Hirsch: Generally in the personal coaching world, people don’t hire people because of their credentials. You have to learn the skill – it’s really important to have the skill. In the business world, it’s actually a little more relevant. I actually, for many years, had no credentials except that I was a lawyer and people considered me to be a very good coach – so I’ve been coaching since 1994 and have a very good business and includes some consulting too, not just coaching, but without coaching, I wouldn’t have been able to develop this business.

 

Man 2: Are you in America or are you in Israel?

 

Hirsch: I am in America.

 

Man 2: Which part?

 

Hirsch: Massachusetts.

 

Man 2: Are you able to be contacted? I’m in New Hampshire.

 

Hirsch: OK, I didn’t hear the first part of that.

 

Man 2: I’m in New Hampshire, I didn’t know if it would be possible to speak with you at some point, in addition to this.

 

Hirsch: So I live in Sharon, I don’t know if you’ve ever been or passed through.

 

Man 2: Sharon, yes, I know Sharon.

 

Hirsch: Well if you happen to be here, I’d be happy to visit with you.

 

Man 2: I can get that information through Professor Ritchie?

 

Hirsch: Yes, or you can also look me up, I’m all over the website, but I’m also on LinkedIn – but if you go to LinkedIn, you have to tell me who you are because people send me blank LinkedIn messages.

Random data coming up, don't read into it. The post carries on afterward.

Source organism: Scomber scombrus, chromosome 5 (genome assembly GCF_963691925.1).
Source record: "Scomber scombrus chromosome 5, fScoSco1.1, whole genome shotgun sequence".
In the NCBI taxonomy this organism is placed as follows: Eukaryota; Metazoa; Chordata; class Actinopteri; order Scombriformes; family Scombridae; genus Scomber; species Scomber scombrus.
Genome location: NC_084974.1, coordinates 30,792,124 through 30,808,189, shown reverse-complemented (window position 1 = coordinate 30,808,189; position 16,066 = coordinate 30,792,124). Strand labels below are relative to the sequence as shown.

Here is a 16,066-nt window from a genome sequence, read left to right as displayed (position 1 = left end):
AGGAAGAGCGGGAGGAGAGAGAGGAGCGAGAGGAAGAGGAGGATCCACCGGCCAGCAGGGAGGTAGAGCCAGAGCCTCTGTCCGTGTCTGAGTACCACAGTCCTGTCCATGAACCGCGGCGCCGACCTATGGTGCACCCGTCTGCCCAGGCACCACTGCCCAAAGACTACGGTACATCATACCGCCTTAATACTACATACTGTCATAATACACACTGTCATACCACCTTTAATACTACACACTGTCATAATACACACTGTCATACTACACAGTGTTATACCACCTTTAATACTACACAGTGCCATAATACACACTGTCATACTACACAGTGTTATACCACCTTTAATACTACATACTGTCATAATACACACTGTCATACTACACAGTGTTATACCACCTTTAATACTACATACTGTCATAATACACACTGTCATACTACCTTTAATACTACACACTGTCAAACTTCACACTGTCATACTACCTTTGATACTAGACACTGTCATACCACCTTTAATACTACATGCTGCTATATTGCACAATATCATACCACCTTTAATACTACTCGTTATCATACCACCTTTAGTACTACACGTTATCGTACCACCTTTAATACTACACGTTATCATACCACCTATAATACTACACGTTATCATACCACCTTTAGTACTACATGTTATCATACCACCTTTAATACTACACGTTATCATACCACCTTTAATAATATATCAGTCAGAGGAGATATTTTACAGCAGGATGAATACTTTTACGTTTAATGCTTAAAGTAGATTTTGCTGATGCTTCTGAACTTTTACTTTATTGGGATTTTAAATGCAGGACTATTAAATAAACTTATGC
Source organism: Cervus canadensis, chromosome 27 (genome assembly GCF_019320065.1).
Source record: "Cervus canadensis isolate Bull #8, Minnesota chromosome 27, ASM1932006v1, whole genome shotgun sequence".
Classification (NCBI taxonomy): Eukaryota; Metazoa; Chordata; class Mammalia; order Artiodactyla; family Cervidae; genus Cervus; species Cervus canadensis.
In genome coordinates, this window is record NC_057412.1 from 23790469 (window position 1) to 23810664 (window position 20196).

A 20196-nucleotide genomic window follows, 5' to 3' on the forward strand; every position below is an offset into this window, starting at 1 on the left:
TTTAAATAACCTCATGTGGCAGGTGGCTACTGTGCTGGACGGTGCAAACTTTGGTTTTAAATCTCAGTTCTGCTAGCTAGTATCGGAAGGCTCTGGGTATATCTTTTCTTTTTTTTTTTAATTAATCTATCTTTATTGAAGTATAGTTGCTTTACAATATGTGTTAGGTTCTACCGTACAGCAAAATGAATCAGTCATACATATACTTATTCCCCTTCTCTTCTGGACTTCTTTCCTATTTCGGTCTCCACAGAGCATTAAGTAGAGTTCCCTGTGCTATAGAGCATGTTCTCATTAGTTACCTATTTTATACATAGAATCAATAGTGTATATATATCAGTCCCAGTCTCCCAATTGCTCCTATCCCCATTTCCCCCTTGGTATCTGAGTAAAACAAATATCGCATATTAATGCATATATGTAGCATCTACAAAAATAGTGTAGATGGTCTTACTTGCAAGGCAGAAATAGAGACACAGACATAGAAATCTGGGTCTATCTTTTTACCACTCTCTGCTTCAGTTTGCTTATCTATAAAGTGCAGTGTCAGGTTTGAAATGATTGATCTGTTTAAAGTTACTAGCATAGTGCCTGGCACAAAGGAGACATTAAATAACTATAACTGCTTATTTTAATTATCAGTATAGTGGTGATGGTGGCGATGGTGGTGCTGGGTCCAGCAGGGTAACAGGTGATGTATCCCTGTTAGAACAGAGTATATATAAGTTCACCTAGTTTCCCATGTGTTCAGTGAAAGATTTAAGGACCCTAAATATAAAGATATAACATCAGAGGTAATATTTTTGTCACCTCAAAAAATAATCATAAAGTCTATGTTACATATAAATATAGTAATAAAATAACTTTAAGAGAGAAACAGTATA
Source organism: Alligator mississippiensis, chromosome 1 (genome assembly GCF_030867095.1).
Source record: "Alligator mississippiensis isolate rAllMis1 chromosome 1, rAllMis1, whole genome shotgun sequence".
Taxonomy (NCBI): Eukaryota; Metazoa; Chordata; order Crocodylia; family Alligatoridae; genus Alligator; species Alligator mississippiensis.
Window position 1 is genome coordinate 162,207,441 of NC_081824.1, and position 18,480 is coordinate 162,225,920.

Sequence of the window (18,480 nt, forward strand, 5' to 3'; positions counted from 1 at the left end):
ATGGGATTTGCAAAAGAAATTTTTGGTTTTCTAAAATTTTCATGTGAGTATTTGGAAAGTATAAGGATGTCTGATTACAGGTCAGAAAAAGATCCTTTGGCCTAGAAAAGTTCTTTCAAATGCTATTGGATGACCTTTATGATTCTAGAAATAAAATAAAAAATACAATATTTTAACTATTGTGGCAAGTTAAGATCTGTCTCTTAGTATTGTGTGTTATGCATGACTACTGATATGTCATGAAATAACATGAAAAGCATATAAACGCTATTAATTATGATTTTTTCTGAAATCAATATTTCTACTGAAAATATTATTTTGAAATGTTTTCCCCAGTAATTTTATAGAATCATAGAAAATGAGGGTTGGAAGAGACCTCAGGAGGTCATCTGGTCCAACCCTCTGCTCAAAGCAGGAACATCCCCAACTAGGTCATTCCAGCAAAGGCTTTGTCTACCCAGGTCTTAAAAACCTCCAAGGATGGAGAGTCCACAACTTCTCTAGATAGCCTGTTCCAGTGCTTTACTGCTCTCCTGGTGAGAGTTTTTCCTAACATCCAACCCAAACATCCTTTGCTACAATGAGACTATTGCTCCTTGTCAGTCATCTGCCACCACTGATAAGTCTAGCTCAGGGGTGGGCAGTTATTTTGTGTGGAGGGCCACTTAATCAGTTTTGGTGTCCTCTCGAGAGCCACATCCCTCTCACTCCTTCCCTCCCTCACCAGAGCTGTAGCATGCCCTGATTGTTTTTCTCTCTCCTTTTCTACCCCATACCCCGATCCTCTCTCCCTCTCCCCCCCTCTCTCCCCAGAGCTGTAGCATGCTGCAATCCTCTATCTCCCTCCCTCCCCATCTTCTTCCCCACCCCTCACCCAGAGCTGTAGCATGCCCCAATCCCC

Man 2: How do you spell your name?

 

Ritchie: H-I-R-S-C-H and S-T-E-W-A-R-T. Thank you, Stewart.

 

Woman 6: Hello, I’m already convinced that coaching is a worthwhile program and Refuah Institute would be very beneficial to take the courses, but what I was hoping for was to hear a little bit about what I would hear in the classes. I’m hearing a lot about outcomes, and how great it is, I would like to hear a little taste of wisdom or something.

 

Hirsch: I can only talk about what I teach, and the one I do on trusted advisor is one to talk about. Coaches are trusted advisors, first we talk about why that’s important, then I go through the trust equation that came out of the book and the book the Trusted Advisor. A lot of its online and it goes through them, so I’ll give you a snippet of the trust equation so you will learn how to be trustworthy. The trust equation is trustworthiness equals, this is an equation so if you write this down, or go online to the trusted advisor or to thetrustedadvisor.com, you’ll see some of this stuff.